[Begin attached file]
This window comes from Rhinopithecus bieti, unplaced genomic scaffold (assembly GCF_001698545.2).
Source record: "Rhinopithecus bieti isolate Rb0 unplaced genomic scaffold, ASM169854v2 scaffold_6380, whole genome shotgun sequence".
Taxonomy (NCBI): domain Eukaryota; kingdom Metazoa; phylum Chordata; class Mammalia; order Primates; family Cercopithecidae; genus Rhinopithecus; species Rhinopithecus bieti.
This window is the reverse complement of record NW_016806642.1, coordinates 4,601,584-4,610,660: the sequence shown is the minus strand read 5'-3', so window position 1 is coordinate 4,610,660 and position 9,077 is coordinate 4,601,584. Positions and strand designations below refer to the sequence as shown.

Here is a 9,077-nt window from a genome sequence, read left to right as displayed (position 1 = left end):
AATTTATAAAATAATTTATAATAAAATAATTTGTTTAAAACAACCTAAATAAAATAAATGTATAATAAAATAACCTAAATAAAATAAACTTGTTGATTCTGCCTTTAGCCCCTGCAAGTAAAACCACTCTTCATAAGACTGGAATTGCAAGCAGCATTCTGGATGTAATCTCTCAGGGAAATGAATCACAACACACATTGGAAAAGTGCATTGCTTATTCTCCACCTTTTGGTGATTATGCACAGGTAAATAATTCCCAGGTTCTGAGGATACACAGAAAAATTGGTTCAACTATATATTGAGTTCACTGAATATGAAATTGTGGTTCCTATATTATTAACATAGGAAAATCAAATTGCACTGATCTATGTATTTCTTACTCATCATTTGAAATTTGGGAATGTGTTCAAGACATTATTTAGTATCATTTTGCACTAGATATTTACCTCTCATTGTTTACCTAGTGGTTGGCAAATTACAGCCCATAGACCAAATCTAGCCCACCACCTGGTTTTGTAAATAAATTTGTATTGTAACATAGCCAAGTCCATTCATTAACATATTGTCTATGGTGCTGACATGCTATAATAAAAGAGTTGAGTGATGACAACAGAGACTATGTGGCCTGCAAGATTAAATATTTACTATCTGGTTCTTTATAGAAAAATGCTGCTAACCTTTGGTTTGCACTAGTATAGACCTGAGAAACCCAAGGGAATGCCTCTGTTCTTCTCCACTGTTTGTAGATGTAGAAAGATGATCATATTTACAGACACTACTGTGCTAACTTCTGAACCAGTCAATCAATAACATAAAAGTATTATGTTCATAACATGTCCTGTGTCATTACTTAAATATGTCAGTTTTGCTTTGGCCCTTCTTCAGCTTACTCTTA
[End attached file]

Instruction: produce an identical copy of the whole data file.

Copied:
This window comes from Rhinopithecus bieti, unplaced genomic scaffold (assembly GCF_001698545.2).
Source record: "Rhinopithecus bieti isolate Rb0 unplaced genomic scaffold, ASM169854v2 scaffold_6380, whole genome shotgun sequence".
Taxonomy (NCBI): domain Eukaryota; kingdom Metazoa; phylum Chordata; class Mammalia; order Primates; family Cercopithecidae; genus Rhinopithecus; species Rhinopithecus bieti.
This window is the reverse complement of record NW_016806642.1, coordinates 4,601,584-4,610,660: the sequence shown is the minus strand read 5'-3', so window position 1 is coordinate 4,610,660 and position 9,077 is coordinate 4,601,584. Positions and strand designations below refer to the sequence as shown.

Here is a 9,077-nt window from a genome sequence, read left to right as displayed (position 1 = left end):
AATTTATAAAATAATTTATAATAAAATAATTTGTTTAAAACAACCTAAATAAAATAAATGTATAATAAAATAACCTAAATAAAATAAACTTGTTGATTCTGCCTTTAGCCCCTGCAAGTAAAACCACTCTTCATAAGACTGGAATTGCAAGCAGCATTCTGGATGTAATCTCTCAGGGAAATGAATCACAACACACATTGGAAAAGTGCATTGCTTATTCTCCACCTTTTGGTGATTATGCACAGGTAAATAATTCCCAGGTTCTGAGGATACACAGAAAAATTGGTTCAACTATATATTGAGTTCACTGAATATGAAATTGTGGTTCCTATATTATTAACATAGGAAAATCAAATTGCACTGATCTATGTATTTCTTACTCATCATTTGAAATTTGGGAATGTGTTCAAGACATTATTTAGTATCATTTTGCACTAGATATTTACCTCTCATTGTTTACCTAGTGGTTGGCAAATTACAGCCCATAGACCAAATCTAGCCCACCACCTGGTTTTGTAAATAAATTTGTATTGTAACATAGCCAAGTCCATTCATTAACATATTGTCTATGGTGCTGACATGCTATAATAAAAGAGTTGAGTGATGACAACAGAGACTATGTGGCCTGCAAGATTAAATATTTACTATCTGGTTCTTTATAGAAAAATGCTGCTAACCTTTGGTTTGCACTAGTATAGACCTGAGAAACCCAAGGGAATGCCTCTGTTCTTCTCCACTGTTTGTAGATGTAGAAAGATGATCATATTTACAGACACTACTGTGCTAACTTCTGAACCAGTCAATCAATAACATAAAAGTATTATGTTCATAACATGTCCTGTGTCATTACTTAAATATGTCAGTTTTGCTTTGGCCCTTCTTCAGCTTACTCTTA